Visit The Dirt Forum for More Information

Author Topic:   Proper Way to Set Ride Height?
RC Racing
Member
posted May 06, 2003 09:58 AM
Iíve heard that to properly set your ride height, you should disconnect the shocks. But I wonder if that is really necessary when using racing shocks.

Why? Well I donít remember for sure, but donít racing shocks stay set in the same position that you leave them in? In other words, if I take a shock a compress it through part of its travel, wonít it remain at whatever point I set it at?

And if this is how a racing shocks operates, why canít we leave them attached while setting ride heights?

Or am I concerning myself or nothing?

Appreciate the feedback folks. Iím finally at a point on my ďprojectĒ car to scale it and set it up for racing. (FINALLY!!!!)

------------------


dman60
Member
posted May 06, 2003 12:49 PM
I would think that if a shock held part of the weight up, then I would be checking a shock for some major binding. Same goes for scaling a car. Even though I'm VERY limited in the thinking department, I can't think of any reason to disconnect a shock when properly scaling a car. I'd be glad to hear any comments and maybe learn something.
Thanks guys,
Dman


RC Racing
Member
posted May 06, 2003 01:09 PM
"dman60", I posted this question on the Modified section too. You might want to follow along there also.

------------------


BK19
Member
posted May 06, 2003 08:11 PM
i always leave the shocks out cause when i scale it (hobbystock) you always end up taking the springs out and cutting them or shimming and it is alot easier to take front springs out and quicker


RC Racing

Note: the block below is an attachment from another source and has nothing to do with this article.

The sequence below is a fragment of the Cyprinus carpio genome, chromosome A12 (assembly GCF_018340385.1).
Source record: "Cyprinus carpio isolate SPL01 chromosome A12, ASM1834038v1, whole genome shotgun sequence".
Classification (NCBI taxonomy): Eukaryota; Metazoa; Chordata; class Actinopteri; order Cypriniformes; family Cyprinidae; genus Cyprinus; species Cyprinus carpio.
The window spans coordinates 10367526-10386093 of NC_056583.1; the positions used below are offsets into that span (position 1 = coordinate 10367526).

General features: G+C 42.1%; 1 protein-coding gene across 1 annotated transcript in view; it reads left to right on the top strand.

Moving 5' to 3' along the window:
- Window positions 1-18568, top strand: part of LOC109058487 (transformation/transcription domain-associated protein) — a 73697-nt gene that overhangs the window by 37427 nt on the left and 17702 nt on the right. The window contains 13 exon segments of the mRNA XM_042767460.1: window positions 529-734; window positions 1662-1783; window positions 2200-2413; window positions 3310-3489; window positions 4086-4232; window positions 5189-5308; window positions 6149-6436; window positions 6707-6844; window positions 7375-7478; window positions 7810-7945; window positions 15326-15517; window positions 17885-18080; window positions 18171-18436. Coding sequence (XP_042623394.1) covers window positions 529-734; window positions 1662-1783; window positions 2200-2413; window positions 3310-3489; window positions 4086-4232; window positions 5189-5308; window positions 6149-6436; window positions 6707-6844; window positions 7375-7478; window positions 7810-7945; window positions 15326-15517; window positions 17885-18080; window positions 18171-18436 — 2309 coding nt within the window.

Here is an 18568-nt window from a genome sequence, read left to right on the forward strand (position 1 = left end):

Member
posted May 07, 2003 01:43 AM
Any other comments/reasons?

------------------


powerglides
Member
posted May 07, 2003 06:50 AM
From my own expierence i always take them loose on one end cause i found out they tend to hold the car up a bit when making changes to the cross % with weight jacks. The car can be scaled with the shocks hooked up but you have to wait for the car to settle after making changes.

[This message has been edited by CUSTOMPERFORMANCE (edited May 07, 2003).]

c21
Member
posted May 07, 2003 10:27 AM
I consider "repeatablility" of primary importance when doing set-up .... however, in the case of some shocks that add to the wheel rate at a given corner (My digressive bilstein's are representitive of this type)you can not get a true reflection of your total "springing" with the shocks disconnected.

... in any case, regardless of the type of shock you run, if you have a regular routine that you use when you scale .... you can be very repeatable even with your shocks attached ..... both for scaling (pecentages)and ride heights.

the trick is to bounce each corner one at a time in the same order (every time) we go LF, LR, RR and then RF ..... and, as you look at the cross (sitting in the car, while a helper does the bouncing) you also get a good idea of any "bind-y" corners.

c21